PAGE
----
This is not news. Many of us in the A/V community over at AVS Forums knew about this a very long time ago. This is why it is important to research a product before purchasing it.
Slashdot videos: Now with more Slashdot!
We've improved Slashdot's video section; now you can view our video interviews, product close-ups and site visits with all the usual Slashdot options to comment, share, etc. No more walled garden! It's a work in progress -- we hope you'll check it out (Learn more about the recent updates).
Yup... I prefer that system. I'm glad the site hasn't changed much in all these years.
I had the "Black Screen of Death" happen in the past week on two full-patched (and legal) Windows Vista 32-bit machines after recent patches. Both times the display wouldn't come back up. The system did not display anything when access via Microsoft Remote Desktop, VNC, and Dameware Utilites Mini Remote Control--these are all various ways to access a machine remotely. However, the systems was still allowing access to file and printer shares and I could perform remote administration via various utilities and agents but I couldn't get anything to display. I was able to force a safe shutdown and restart remotely. Since then both machines have been fine. I had initially chalked this up to a random Windows error but today's news has led me to reconsider whether this is in fact a bug.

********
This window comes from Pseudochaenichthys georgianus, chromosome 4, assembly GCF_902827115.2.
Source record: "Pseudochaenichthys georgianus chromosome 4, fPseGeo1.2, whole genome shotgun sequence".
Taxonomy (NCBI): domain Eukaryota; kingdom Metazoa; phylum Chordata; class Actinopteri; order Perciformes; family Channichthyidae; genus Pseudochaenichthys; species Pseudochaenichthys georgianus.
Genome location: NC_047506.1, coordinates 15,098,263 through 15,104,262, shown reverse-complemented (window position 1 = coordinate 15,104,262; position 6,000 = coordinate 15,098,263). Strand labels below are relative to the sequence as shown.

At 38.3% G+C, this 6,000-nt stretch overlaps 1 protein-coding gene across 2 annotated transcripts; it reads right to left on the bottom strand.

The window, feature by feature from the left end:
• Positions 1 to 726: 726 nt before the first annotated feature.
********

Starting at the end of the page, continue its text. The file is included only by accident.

I get really annoyed when people take a holier than thou attitude based on conjecture and anecdotal evidence. This spreads misinformation. The fact that you've been modded up to +4 is well-intentioned but not necessarily deserved. Now I'm not going to shove my degree in your face but I will point you to research articles.
Get off my 25k user-ID lawn.